Letwith known mean and unknown standard deviation . To account for the error in estimating , we can introduce a density over , where represents the scale parameter of under , and its expected value. We are thus assuming that
is an unbiased estimator of, but our treatment could also be adapted to the weaker case of consistency . In other words, the estimated volatility is the realization of a random quantity, representing the true value of with an error term.
The unconditional law of is thus no longer that of a simple Normal distribution, but it corresponds to the integral of , with replaced by , across all possible values of according to . This known as a scale mixture of normals , and in symbols one has
Depending on the choice of , that in Bayesian terms would define an a priori, can take different functional forms.
Now, what if itself is subject to errors? As observed before, there is no obligation to stop at Equation (1): one can keep nesting uncertainties into higher orders, with the dispersion of the dispersion of the dispersion, and so forth. There is no reason to have certainty anywhere in the process.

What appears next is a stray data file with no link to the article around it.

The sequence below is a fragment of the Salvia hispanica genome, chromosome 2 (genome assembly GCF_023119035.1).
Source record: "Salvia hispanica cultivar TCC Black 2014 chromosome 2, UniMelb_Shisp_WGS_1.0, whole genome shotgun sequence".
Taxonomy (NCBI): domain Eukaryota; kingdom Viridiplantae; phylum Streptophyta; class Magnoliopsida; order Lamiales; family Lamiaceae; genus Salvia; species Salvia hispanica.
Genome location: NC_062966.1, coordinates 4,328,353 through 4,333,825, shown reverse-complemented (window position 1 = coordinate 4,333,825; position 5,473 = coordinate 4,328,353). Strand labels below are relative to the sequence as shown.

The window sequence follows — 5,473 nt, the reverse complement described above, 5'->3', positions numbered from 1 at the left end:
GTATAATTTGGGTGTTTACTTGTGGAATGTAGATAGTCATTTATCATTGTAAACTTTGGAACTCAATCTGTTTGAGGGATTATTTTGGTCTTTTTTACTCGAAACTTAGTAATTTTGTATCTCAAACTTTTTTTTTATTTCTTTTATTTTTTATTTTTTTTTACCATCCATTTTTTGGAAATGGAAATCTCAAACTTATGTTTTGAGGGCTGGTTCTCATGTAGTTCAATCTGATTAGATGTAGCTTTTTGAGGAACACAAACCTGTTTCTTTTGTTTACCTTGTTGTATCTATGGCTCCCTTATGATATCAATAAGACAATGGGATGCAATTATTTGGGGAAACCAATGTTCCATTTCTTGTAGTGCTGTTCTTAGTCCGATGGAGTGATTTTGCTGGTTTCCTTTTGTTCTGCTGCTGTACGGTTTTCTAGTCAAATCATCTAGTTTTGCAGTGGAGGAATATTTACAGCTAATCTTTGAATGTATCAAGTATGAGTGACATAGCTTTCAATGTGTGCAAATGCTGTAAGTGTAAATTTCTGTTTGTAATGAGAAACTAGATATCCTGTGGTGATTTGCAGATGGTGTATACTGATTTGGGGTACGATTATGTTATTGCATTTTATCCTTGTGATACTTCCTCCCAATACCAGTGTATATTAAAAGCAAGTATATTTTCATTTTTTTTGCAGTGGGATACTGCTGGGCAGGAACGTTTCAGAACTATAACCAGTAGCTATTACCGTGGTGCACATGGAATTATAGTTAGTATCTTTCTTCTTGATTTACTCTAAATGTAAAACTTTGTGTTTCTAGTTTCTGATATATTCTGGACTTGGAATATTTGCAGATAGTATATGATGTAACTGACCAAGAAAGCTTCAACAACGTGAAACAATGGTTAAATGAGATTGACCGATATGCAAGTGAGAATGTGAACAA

For , set , with , and for each layer of uncertainty define a density , with . Generalizing to uncertainty layers, one then gets that the unconditional law of is now
This approach is clearly parameter-heavy and also computationally intensive, as it requires the specification of all the subordinated densities for the different uncertainty layers and the resolution of a possibly very complicated integral.